A court, on its own initiative or on motion by any person, whether or not a party, may stay any proceeding in the court on such terms as are considered just.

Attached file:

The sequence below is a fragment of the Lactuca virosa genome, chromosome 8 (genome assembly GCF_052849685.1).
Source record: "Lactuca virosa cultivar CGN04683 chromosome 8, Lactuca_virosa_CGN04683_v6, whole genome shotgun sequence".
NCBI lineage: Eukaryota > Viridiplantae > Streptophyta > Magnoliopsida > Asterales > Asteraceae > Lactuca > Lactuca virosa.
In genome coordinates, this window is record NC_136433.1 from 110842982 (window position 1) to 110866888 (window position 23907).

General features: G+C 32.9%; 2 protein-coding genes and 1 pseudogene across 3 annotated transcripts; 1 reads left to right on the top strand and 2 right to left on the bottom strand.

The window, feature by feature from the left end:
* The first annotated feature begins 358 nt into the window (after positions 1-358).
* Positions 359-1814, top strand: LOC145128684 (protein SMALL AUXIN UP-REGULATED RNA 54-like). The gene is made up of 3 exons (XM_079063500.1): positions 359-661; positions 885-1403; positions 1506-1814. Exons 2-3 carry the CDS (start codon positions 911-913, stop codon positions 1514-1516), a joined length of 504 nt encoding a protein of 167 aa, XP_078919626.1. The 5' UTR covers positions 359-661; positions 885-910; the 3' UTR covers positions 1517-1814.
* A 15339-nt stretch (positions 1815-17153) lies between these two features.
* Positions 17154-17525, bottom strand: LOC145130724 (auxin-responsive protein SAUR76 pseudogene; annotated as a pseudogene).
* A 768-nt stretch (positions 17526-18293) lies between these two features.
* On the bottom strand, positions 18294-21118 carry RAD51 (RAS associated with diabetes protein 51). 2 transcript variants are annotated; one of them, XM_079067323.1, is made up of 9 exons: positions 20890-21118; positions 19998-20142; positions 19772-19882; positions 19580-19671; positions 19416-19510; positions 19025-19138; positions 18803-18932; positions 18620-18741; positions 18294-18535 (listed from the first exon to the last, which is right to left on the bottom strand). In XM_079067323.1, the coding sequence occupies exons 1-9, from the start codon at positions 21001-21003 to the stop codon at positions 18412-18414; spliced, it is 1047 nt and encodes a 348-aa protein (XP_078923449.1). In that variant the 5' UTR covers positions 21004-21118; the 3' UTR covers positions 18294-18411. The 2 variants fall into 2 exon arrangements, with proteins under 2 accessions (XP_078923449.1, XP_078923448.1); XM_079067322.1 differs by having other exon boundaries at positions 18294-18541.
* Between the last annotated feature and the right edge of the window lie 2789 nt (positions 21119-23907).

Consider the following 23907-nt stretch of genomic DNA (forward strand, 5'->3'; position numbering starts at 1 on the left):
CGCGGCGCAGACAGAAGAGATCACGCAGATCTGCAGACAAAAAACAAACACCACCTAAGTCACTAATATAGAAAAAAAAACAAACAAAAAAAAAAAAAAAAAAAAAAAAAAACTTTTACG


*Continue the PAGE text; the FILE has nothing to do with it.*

The judge ordered this stay on the basis that Chevron did not own (nor had it ever owned) any assets in Ontario, and did not conduct business in Ontario. Essentially, the judge found, there being nothing in Ontario to “fight over”, that the matter should be removed from the Ontario court docket. The plaintiffs appealed this stay order to the Ontario of Appeal, which, in short order, disagreed that this was an appropriate case in which to impose the s. 106 discretionary stay order. The Court of Appeal ruled that, while such a stay was entirely open for a judge to impose, it should only be ordered in rare circumstances. The judge was incorrect in ordering the stay, in effect arbitrarily imposing the view that Ontario was not an appropriate or convenient forum (the question of jurisdiction, per se, being a different consideration) for the recognition and enforcement application when the parties themselves had not even raised this as an issue before the court. As to the jurisdictional issue, the Court of Appeal agreed with the motion judge’s analysis, finding that the only criteria to be considered to find jurisdiction for a Canadian court to hear a foreign judgment recognition and enforcement matter related to whether the foreign court properly assumed jurisdiction, in the sense that it had a ‘real and substantial connection’ with the subject matter of the dispute or with the defendant. The Court of Appeal ruled that there is no inquiry into the relationship between the legal dispute in the foreign country and the domestic Canadian court being asked to recognize and enforce the foreign judgment.  The Court of Appeal accordingly removed the stay order and gave the ‘go-ahead’ for the plaintiffs’ enforcement action to proceed. Before the Supreme Court of Canada Chevron appealed the matter to the Supreme Court of Canada. Various issues were raised, including the following issue salient to this discussion:  in an action to recognize and enforce a foreign judgment, must there be a ‘real and substantial connection’ between the defendant or the dispute and Ontario in order for jurisdiction to be established? In ruling in favour of the plaintiffs that the Ontario court did in fact have jurisdiction over this claim, the Supreme Court articulated the following important principles: 1.         Canadian courts have adopted a generous and liberal approach to the recognition and enforcement of foreign judgments.  To recognize and enforce such a judgment, subject only to certain defences listed at point 7 below, the only prerequisite is that the foreign court had a ‘real and substantial connection’ with the litigants or with the subject matter of the dispute. 2.         The foreign judgment is evidence of a debt.  All the enforcing court needs (again, subject to certain defences cited at point 7 below) is proof that the judgment was rendered by a court of competent jurisdiction and that the judgment is final, and proof of its amount.  The enforcing court then lends its judicial assistance to the foreign litigant by allowing him or her to use its enforcement mechanisms. 3.         The purpose of an action for recognition and enforcement is not to evaluate the underlying claim that gave rise to the original dispute, but rather to assist in enforcing an already adjudicated obligation.  In other words, the enforcing court’s role is not one of substance, but is, instead, one of facilitation. 4.         Accordingly, the facts underlying the original judgment are irrelevant, except insofar as they relate to the potential defences listed at point 7 below to enforcement. 5.         Enforcement is limited to measures – like seizure, garnishment or execution – that can be taken only within the confines of a province’s jurisdiction, and in accordance with its rules on point.  Further, enforcement is limited to the seizable assets found within the province. 6.         In recognition and enforcement proceedings, the defendant judgment debtor’s legitimate rights to fairness are protected by the enforcing court ensuring that a ‘real and substantial connection’ existed between the foreign court and the underlying dispute and in the ability to plead certain limited defences, listed at point 7 below.  If such a ‘real and substantial connection’ did not exist, or if the defendant was not present in or did not voluntarily submit to the foreign jurisdiction, the resulting judgment will not be recognized and enforced in Canada.  The judgment debtor is free to make this argument in the recognition and enforcement proceedings. 7.         Once the “real and substantial connection” test is found to apply to a foreign judgment, the enforcing court should then examine the scope of the defences available to a domestic defendant in contesting the recognition of such a judgment.  As a general rule, neither foreign nor domestic judgments will be enforced if obtained by fraud.  The denial of natural justice can be the basis of a challenge to a foreign judgment and, if proven, will allow the enforcing court to refuse enforcement.  A condition precedent to this defence is that the party seeking to attack the foreign judgment must prove that the foreign proceedings were contrary to Canadian notions of fundamental justice.  In short, minimum standards of fairness must have been afforded to the domestic judgment creditor by the foreign court.  The third and final defence is that of public policy.  This defence prevents the enforcement of a foreign judgment that is contrary to the Canadian concept of justice. The public policy defence turns on whether the foreign law is contrary to our view of basic morality.  Essentially, are the laws of the foreign jurisdiction giving rise to the foreign judgment considered repugnant by Canadian standards? (*5) The Supreme Court ruled that, in light of the foregoing, the recognition and enforcement action should proceed, but with one important and overarching reminder: